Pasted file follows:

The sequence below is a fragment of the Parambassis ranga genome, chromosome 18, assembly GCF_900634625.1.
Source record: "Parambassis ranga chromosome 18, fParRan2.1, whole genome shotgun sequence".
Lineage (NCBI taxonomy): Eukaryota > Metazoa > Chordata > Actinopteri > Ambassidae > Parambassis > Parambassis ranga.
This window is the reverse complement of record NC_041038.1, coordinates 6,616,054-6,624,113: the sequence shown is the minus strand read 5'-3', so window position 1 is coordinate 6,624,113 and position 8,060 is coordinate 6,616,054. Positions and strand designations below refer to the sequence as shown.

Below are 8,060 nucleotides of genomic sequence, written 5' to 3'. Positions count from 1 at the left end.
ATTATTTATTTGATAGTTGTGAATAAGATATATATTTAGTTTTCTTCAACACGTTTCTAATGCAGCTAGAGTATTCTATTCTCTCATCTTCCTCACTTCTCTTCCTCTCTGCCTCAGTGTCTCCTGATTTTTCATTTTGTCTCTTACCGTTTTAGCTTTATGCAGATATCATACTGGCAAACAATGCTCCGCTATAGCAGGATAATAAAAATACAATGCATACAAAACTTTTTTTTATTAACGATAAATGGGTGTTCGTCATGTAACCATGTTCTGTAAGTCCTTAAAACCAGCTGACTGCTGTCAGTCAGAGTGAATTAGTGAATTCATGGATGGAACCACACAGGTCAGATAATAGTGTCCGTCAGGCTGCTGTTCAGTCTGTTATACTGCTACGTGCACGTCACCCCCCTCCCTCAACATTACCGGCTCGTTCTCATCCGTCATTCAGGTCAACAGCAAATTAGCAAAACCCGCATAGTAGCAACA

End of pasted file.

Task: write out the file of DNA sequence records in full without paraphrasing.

The sequence below is a fragment of the Parambassis ranga genome, chromosome 18, assembly GCF_900634625.1.
Source record: "Parambassis ranga chromosome 18, fParRan2.1, whole genome shotgun sequence".
Lineage (NCBI taxonomy): Eukaryota > Metazoa > Chordata > Actinopteri > Ambassidae > Parambassis > Parambassis ranga.
This window is the reverse complement of record NC_041038.1, coordinates 6,616,054-6,624,113: the sequence shown is the minus strand read 5'-3', so window position 1 is coordinate 6,624,113 and position 8,060 is coordinate 6,616,054. Positions and strand designations below refer to the sequence as shown.

Below are 8,060 nucleotides of genomic sequence, written 5' to 3'. Positions count from 1 at the left end.
ATTATTTATTTGATAGTTGTGAATAAGATATATATTTAGTTTTCTTCAACACGTTTCTAATGCAGCTAGAGTATTCTATTCTCTCATCTTCCTCACTTCTCTTCCTCTCTGCCTCAGTGTCTCCTGATTTTTCATTTTGTCTCTTACCGTTTTAGCTTTATGCAGATATCATACTGGCAAACAATGCTCCGCTATAGCAGGATAATAAAAATACAATGCATACAAAACTTTTTTTTATTAACGATAAATGGGTGTTCGTCATGTAACCATGTTCTGTAAGTCCTTAAAACCAGCTGACTGCTGTCAGTCAGAGTGAATTAGTGAATTCATGGATGGAACCACACAGGTCAGATAATAGTGTCCGTCAGGCTGCTGTTCAGTCTGTTATACTGCTACGTGCACGTCACCCCCCTCCCTCAACATTACCGGCTCGTTCTCATCCGTCATTCAGGTCAACAGCAAATTAGCAAAACCCGCATAGTAGCAACA